MKs on Right, Left pan affordable housing bill

According to bill’s current text, some homes will have prices 20% below market value, while most will be determined by supply and demand.

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January 31, 2012 15:53
3 minute read.
Tel Aviv apartment

Tel Aviv apartment 311. (photo credit: Courtesy)

 
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Opposition and coalition MKs slammed affordable housing legislation by Knesset Interior and Environmental Affairs Committee chairman Amnon Cohen (Shas) in a Tuesday meeting.

Cohen inserted a chapter on affordable housing to the reforms in the Planning and Construction Bill, which have been ongoing for nearly two years, and told the government that he would not bring the revised bill to a vote if the new chapter is not included.

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“There is a failure in the housing market,” Cohen said in a committee room packed with activists and MKs. “We cannot say the market will take care of itself – the government must get involved.”

According to the Shas MK, he and the committee’s legal staff proposed many ideas to Construction and Housing Minister Ariel Attias and Prime Minister Binyamin Netanyahu, about half of which were rejected. The current version of the affordable housing chapter states that municipal planning must include solutions for affordable housing, and provides assurances that the percentage of affordable homes in the market will remain the same.

In addition, the bill seeks to prevent the creation of slums by spreading affordable housing throughout the country and in different population groups.

Opposition MKs in the meeting, however, took issue with the fact that there are not clear guidelines for the pricing of affordable housing.

Cohen explained that he cannot give exact prices, because there are no government commitments on the matter, but he hopes that continued negotiations will change the situation.



According to the bill’s current text, some homes will have prices 20 percent below the market value, while most prices will be determined by supply and demand in the market.

“Maybe we should let the market run the state? Maybe it will do a better job than the current government,” MK Nino Abesadze (Kadima) said.

MK Nachman Shai (Kadima) said that the new plan will not make homes more affordable, and that there needs to be clearly low prices for those with low income.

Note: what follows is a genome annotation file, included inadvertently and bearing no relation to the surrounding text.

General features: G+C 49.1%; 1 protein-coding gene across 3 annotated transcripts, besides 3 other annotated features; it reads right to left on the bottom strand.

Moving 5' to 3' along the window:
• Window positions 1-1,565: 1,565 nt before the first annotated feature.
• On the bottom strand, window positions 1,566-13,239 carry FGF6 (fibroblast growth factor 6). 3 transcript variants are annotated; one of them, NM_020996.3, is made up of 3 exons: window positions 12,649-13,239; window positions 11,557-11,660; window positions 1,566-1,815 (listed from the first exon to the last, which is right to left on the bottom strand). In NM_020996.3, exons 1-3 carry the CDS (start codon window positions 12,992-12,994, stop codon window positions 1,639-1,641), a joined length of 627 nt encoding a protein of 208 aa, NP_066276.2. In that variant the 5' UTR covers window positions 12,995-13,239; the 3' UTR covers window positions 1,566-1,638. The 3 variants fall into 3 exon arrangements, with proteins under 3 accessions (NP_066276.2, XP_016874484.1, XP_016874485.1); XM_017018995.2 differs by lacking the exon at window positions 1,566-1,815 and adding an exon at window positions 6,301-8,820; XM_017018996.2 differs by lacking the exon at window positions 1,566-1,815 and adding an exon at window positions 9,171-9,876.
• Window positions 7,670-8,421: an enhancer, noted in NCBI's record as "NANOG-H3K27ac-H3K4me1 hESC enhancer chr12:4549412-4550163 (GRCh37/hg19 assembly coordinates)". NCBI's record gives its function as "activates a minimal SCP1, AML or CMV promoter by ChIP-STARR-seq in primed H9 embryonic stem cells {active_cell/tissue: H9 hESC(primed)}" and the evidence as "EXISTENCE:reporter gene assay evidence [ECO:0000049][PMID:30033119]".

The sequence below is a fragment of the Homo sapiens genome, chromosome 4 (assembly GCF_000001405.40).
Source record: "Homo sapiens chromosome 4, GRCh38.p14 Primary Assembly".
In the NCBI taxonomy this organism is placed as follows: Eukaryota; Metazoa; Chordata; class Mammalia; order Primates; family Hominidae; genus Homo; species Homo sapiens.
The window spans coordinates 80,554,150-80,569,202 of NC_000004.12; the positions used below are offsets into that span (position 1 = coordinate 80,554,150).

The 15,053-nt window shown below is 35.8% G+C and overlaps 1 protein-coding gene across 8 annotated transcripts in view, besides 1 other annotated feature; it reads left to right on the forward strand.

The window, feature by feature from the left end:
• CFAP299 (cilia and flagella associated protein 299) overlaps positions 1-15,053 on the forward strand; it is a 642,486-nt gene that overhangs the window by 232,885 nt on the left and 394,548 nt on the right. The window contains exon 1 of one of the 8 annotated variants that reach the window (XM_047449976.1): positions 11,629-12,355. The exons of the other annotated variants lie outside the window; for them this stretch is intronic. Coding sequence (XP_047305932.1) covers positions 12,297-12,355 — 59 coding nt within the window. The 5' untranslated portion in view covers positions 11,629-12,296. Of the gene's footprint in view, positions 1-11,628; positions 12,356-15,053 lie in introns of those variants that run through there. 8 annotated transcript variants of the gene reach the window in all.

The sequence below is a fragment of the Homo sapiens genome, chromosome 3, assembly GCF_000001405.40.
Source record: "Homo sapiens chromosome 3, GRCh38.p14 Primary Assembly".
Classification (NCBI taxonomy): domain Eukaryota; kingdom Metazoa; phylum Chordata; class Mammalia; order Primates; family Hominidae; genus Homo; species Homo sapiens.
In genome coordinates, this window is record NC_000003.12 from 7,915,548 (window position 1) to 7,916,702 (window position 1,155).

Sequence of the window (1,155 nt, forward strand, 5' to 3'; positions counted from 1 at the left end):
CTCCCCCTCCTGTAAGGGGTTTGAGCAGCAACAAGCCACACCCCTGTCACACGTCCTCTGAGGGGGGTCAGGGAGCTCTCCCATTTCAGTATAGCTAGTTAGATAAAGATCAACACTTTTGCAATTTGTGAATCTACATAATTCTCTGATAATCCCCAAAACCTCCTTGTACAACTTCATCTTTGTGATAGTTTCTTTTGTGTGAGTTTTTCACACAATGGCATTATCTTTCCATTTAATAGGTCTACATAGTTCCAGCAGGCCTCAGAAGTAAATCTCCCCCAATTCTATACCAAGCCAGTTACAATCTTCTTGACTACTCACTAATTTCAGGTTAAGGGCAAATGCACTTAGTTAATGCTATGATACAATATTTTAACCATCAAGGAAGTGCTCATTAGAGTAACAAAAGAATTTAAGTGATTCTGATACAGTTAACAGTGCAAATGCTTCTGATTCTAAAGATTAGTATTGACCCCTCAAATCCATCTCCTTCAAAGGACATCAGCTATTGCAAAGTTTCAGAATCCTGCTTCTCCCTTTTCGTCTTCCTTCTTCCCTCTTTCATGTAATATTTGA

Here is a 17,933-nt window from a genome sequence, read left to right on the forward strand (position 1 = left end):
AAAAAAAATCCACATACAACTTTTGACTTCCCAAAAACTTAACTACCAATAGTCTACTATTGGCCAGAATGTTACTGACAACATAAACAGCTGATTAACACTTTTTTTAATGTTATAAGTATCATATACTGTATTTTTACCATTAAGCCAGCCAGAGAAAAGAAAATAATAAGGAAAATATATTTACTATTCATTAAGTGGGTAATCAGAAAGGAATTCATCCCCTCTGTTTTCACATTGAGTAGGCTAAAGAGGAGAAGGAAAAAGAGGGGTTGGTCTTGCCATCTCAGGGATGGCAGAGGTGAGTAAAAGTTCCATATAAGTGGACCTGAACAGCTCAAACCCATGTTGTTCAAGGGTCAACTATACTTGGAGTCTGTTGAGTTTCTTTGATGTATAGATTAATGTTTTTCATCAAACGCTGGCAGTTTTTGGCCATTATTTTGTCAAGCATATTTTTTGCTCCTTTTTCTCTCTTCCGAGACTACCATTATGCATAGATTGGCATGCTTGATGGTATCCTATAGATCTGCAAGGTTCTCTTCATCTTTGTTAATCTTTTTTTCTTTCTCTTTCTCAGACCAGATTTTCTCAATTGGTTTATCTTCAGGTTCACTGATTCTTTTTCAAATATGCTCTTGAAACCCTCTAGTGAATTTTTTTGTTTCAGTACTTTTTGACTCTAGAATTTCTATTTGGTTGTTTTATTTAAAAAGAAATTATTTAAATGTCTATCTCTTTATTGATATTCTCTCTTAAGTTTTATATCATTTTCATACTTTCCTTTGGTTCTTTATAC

“If you and your party do not solve this problem,” Shai warned Cohen, “it will devour you.”

MK Uri Orbach (Habayit Hayehudi) said that he hopes the final version of the bill will cure the government of its “too-blind faith” in the free market, which he opined always benefits the rich.

Another point of contention in the meeting was the Israel Lands Authority’s eligibility criteria for its affordable housing program, which were announced on Monday following an agreement between Netanyahu and Attias.

The program stipulates that the ILA publish “price for occupancy” tenders according to the following criteria: 45% of units will be allocated to families with children aged three years or more; 35% to families with children aged one or two; and the remaining 20% to individuals aged 35 or more, or to families without children.

Priority will be given in half of the tenders to specific sectors of the population, according to a points system: Men who served in the Israel Defense Forces will receive 20 points, and those who performed military or national service will receive 10 points.

Married couples will be eligible for up to 70 points.

MK Faina Kirschenbaum (Israel Beiteinu) echoed Attias following the ILA’s announcement, telling the committee that those who “carry the country’s economic burden” by working and paying taxes should be allotted more points.

Kirschenbaum and MK Orly Levy-Abecassis (Israel Beiteinu) demanded that the criteria be part of the bill, saying that without it, the affordable housing chapter will be futile.

Daphni Leef, one of the leaders of last summer’s social protests, said in the meeting that she does not understand how a bill on affordable housing can be proposed in the Knesset, while the criteria are determined elsewhere.

“This is a matter of logic,” she said. “The price of affordable housing should match your salary, what you are able to spend.”

Cohen responded that ministers determine criteria, not legislation.

“There is no housing solution for tomorrow morning,” he added. “An instant solution would be the government’s decision. They can decide in an hour.” The Knesset, however, writes laws, and that takes more time, Cohen explained.

Nadav Shemer contributed to this report.

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